Sometimes cost of operating and expenses are used interchangeably. Let’s suppose, they purchase $500 worth of various makeup items but could only sell $300 worth of lip gloss. In this case, the COGS is $300, while the expenses amount to $500. To align the cash outflow with the revenue, CapEx is expensed on the income statement through depreciation – a non-cash expense embedded within either COGS or OpEx. In addition, the two are linked – i.e. operating income is the gross profit minus OpEx.

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Move one expense into COGS then run a Profit and loss statement. This helps you see how much it costs you to be in business and how much it costs you for your product itself. So if you had no orders for a month you would still see most those operating expenses are required regardless if no sales.


Calculating and tracking COGS throughout the year can help you determine your net income, expenses, and inventory. And when tax season rolls around, having accurate records of COGS can help you and your accountant file your taxes properly. Determining the cost of goods sold is only one portion of your business’s operations. But understanding COGS can help you better understand your business’s financial health. Using FIFO, your small business will first sell the products or services it has created the earliest.

Instead, they have what is called “cost of services,” which does not count towards a COGS deduction. Cost of Goods Sold is also known as “cost of sales” or its acronym “COGS.” COGS refers to the cost of goods that are either manufactured or purchased and then sold. COGS counts as a business expense and affects how much profit a company makes on its products.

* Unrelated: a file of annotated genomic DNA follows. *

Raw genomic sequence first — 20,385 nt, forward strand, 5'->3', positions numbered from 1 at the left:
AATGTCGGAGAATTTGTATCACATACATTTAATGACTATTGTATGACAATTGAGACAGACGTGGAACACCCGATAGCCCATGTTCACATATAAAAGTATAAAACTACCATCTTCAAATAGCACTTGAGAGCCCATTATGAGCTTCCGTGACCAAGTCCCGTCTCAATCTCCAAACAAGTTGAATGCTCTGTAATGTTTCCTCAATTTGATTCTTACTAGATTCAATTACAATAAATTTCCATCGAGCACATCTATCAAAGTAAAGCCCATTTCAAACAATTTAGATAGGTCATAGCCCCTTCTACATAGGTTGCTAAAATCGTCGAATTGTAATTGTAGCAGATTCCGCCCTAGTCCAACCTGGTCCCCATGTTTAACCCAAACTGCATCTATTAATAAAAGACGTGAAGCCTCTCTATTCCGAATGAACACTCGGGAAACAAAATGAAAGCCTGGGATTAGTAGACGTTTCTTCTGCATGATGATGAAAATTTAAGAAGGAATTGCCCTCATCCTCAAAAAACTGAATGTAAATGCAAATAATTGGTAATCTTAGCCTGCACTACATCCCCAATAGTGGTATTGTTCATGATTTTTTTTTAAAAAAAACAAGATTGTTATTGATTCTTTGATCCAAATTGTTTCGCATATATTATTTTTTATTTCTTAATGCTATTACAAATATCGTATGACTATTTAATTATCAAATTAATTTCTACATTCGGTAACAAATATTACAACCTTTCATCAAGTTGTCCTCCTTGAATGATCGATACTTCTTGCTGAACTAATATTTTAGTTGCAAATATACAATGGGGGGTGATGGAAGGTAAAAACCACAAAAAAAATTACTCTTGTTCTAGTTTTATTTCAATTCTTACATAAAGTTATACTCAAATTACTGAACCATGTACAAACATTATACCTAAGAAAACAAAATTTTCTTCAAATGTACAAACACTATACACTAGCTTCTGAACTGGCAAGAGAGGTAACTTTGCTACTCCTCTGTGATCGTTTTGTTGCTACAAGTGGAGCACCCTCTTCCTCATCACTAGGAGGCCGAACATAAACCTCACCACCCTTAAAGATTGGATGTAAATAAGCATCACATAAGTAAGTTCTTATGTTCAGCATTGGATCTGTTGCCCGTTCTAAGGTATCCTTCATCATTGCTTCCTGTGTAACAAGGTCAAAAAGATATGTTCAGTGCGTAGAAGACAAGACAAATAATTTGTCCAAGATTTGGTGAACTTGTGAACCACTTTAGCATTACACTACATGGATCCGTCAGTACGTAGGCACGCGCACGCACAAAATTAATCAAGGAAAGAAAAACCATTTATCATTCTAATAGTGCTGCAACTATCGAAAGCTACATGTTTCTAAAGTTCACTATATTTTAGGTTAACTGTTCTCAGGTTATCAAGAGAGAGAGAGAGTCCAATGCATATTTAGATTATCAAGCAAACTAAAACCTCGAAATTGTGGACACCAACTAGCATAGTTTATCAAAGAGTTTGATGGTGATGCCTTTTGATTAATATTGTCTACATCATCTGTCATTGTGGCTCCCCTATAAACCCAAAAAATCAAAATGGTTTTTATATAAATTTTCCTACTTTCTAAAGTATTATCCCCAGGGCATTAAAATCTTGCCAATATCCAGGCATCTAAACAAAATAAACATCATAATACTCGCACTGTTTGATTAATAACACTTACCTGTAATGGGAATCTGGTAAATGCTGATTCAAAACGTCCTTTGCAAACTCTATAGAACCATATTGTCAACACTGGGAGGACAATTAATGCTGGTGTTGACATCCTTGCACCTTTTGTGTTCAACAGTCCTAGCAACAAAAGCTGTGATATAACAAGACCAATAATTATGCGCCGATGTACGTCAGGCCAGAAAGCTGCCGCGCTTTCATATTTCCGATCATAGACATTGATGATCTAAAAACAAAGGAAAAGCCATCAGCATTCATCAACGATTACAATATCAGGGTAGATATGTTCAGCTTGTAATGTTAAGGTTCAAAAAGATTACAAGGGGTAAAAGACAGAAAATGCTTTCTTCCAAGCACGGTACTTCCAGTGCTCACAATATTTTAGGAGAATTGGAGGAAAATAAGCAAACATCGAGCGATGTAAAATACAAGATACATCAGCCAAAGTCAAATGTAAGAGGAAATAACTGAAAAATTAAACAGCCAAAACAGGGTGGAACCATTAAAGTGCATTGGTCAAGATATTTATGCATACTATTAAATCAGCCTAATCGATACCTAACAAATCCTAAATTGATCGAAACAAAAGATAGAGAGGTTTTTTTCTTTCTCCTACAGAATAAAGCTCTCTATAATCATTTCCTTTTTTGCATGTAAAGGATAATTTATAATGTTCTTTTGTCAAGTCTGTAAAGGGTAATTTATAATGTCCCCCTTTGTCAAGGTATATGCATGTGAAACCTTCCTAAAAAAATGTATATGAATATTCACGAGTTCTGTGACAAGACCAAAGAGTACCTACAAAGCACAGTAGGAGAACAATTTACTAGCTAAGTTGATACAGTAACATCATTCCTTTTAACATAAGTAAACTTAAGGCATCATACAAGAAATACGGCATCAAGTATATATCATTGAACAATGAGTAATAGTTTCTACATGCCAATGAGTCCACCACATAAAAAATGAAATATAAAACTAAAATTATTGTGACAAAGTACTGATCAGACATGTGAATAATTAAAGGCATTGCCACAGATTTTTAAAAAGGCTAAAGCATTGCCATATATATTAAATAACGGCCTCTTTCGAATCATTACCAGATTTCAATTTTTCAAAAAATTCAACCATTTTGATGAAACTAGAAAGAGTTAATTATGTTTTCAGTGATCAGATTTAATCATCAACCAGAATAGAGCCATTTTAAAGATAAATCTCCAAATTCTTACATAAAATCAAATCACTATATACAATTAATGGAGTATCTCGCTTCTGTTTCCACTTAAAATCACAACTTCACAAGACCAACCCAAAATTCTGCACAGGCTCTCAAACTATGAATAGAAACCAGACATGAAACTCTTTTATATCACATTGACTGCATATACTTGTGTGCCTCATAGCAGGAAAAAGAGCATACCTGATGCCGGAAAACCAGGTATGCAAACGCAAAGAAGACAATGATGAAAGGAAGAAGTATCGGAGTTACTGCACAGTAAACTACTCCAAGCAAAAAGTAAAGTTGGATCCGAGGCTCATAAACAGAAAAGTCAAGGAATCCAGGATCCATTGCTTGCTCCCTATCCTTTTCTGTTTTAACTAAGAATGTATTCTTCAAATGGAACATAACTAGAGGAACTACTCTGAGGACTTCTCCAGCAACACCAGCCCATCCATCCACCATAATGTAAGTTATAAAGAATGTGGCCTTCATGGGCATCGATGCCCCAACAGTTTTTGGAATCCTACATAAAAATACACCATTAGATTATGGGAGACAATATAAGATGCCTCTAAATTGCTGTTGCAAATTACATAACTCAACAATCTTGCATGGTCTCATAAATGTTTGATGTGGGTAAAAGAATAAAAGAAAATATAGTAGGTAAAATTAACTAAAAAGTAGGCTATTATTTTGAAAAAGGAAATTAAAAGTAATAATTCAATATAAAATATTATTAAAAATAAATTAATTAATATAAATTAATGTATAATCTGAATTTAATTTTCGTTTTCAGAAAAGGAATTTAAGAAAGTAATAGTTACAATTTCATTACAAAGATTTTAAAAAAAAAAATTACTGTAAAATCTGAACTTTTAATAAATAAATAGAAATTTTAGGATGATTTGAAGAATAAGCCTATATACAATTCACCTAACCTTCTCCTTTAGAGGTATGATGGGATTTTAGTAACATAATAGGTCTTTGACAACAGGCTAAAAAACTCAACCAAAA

cogs vs expense

These differences should elucidate that, though using the cost of sales and COGS interchangeably is somewhat common practice, doing so can be misleading. If anything, using one value in place of the other may actually deceive you if thinking your processes are working well and they’re actually needing improvement. When you compare the values of each metric to your revenue, you’ll better understand fluctuations in your bottom line. For example, if your cost of goods sold increases as your revenue decreases, you’ll know your input costs are increasing. You might then determine that there is justification in raising your prices to account for this shift.